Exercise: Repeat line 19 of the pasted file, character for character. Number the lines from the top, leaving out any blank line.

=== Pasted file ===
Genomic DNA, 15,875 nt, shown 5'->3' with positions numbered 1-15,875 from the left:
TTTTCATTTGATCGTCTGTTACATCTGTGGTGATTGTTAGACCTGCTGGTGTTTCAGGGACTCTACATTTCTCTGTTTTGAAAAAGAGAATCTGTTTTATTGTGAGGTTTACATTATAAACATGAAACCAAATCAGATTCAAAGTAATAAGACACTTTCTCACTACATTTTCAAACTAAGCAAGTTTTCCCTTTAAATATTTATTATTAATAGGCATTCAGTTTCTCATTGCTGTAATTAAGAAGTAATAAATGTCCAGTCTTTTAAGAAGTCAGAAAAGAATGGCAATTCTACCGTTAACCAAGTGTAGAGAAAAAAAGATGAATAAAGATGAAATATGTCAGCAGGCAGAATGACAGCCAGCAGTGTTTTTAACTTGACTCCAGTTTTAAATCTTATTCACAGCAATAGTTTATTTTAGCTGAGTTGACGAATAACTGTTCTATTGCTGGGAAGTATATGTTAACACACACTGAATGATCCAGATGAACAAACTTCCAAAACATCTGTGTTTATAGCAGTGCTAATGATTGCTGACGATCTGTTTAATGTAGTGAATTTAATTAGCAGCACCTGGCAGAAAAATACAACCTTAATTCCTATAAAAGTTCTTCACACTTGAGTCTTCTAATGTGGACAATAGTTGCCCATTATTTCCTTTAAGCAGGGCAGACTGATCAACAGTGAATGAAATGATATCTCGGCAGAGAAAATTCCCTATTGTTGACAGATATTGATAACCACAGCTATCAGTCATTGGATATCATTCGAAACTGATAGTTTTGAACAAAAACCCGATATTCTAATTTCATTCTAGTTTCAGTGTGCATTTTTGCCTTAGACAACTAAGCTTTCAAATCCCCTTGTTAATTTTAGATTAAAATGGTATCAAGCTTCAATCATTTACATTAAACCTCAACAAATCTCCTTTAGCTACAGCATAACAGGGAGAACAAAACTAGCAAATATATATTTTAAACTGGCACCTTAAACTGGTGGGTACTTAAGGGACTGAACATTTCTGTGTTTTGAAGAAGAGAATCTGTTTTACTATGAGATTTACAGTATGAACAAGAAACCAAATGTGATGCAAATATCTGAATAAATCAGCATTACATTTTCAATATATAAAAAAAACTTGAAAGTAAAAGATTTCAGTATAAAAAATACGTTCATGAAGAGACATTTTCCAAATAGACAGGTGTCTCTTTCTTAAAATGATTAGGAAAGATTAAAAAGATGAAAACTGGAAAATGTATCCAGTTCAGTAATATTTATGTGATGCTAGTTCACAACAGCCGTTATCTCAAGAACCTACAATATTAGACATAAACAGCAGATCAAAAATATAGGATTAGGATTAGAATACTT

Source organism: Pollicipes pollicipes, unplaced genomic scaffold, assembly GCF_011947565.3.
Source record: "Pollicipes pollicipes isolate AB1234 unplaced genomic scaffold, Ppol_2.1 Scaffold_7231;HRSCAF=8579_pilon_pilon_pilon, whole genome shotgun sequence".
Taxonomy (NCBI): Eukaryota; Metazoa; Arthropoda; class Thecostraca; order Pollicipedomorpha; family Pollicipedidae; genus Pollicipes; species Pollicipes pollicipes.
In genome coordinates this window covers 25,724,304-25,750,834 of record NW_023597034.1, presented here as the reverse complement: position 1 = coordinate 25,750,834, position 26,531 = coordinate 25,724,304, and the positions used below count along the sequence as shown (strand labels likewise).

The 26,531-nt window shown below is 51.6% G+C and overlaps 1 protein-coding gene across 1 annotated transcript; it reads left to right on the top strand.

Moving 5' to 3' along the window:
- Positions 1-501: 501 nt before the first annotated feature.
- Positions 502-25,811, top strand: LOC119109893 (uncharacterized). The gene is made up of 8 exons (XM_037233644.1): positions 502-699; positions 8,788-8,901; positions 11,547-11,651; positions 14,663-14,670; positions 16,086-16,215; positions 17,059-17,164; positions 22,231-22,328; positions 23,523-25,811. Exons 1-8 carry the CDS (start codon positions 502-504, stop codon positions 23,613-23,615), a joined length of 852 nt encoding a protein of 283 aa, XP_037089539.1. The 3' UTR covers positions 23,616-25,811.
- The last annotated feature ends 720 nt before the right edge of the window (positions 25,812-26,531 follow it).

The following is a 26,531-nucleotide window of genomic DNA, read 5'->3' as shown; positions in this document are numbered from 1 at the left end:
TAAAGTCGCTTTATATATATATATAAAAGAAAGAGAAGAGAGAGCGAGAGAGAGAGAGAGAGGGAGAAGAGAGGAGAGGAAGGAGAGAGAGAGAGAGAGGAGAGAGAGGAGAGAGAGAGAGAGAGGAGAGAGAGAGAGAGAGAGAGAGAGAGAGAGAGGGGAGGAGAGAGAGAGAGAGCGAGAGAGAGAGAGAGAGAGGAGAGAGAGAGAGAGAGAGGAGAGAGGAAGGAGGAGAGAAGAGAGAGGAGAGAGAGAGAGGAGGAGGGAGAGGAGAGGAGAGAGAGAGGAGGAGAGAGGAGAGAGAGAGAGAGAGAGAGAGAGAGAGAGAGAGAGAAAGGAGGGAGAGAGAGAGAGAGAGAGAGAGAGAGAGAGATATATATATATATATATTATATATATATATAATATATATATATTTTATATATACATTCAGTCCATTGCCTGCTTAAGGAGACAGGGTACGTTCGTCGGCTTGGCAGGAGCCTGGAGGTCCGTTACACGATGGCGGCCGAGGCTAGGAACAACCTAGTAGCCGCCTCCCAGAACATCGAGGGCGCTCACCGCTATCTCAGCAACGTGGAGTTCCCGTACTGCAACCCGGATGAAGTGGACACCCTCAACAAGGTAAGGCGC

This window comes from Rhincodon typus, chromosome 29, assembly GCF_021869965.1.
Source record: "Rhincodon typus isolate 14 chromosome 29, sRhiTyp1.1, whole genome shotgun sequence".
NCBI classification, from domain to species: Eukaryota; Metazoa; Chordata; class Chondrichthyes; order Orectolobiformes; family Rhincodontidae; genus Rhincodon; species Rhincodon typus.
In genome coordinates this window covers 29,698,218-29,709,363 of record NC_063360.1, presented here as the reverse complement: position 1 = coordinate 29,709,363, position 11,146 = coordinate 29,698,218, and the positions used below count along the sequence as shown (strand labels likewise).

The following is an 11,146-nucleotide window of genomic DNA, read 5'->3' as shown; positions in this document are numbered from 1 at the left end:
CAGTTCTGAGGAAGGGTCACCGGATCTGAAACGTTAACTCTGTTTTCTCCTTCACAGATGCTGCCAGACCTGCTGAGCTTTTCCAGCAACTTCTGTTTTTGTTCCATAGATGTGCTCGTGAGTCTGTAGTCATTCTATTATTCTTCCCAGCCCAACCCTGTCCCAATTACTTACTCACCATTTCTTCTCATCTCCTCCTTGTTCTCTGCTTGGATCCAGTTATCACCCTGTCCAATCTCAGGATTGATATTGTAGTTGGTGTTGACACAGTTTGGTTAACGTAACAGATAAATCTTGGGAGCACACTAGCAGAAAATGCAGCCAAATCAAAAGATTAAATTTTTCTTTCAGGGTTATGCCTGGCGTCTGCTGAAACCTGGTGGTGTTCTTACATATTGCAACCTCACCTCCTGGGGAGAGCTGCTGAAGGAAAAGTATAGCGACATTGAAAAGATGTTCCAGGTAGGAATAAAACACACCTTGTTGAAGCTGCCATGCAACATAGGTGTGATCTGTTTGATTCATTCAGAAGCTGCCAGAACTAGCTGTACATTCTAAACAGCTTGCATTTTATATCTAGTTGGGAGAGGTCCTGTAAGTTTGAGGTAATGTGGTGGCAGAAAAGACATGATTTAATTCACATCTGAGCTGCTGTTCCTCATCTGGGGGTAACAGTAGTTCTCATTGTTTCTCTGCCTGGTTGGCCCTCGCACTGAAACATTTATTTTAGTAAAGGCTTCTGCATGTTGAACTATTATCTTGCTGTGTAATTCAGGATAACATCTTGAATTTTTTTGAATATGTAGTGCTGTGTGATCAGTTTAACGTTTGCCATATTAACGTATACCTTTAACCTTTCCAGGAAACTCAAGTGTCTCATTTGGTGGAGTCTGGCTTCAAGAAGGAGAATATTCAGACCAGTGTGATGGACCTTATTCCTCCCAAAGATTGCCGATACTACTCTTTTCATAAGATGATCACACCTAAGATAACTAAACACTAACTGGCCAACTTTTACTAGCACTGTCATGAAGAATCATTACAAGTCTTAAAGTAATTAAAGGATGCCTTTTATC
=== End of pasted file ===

CAGTTCTGAGGAAGGGTCACCGGATCTGAAACGTTAACTCTGTTTTCTCCTTCACAGATGCTGCCAGACCTGCTGAGCTTTTCCAGCAACTTCTGTTTTTGTTCCATAGATGTGCTCGTGAGTCTGTAGTCATTCTATTATTCTTCCCAGCCCAACCCTGTCCCAATTACTTACTCACCATTTCTTCTCATCTCCTCCTTGTTCTCTGCTTGGATCCAGTTATCACCCTGTCCAATCTCAGGATTGATATTGTAGTTGGTGTTGACACAGTTTGGTTAACGTAACAGATAAATCTTGGGAGCACACTAGCAGAAAATGCAGCCAAATCAAAAGATTAAATTTTTCTTTCAGGGTTATGCCTGGCGTCTGCTGAAACCTGGTGGTGTTCTTACATATTGCAACCTCACCTCCTGGGGAGAGCTGCTGAAGGAAAAGTATAGCGACATTGAAAAGATGTTCCAGGTAGGAATAAAACACACCTTGTTGAAGCTGCCATGCAACATAGGTGTGATCTGTTTGATTCATTCAGAAGCTGCCAGAACTAGCTGTACATTCTAAACAGCTTGCATTTTATATCTAGTTGGGAGAGGTCCTGTAAGTTTGAGGTAATGTGGTGGCAGAAAAGACATGATTTAATTCACATCTGAGCTGCTGTTCCTCATCTGGGGGTAACAGTAGTTCTCATTGTTTCTCTGCCTGGTTGGCCCTCGCACTGAAACATTTATTTTAGTAAAGGCTTCTGCATGTTGAACTATTATCTTGCTGTGTAATTCAGGATAACATCTTGAATTTTTTTGAATATGTAGTGCTGTGTGATCAGTTTAACGTTTGCCATATTAACGTATACCTTTAACCTTTCCAGGAAACTCAAGTGTCTCATTTGGTGGAGTCTGGCTTCAAGAAGGAGAATATTCAGACCAGTGTGATGGACCTTATTCCTCCCAAAGATTGCCGATACTACTCTTTTCATAAGATGATCACACCTAAGATAACTAAACACTAACTGGCCAACTTTTACTAGCACTGTCATGAAGAATCATTACAAGTCTTAAAGTAATTAAAGGATGCCTTTTATC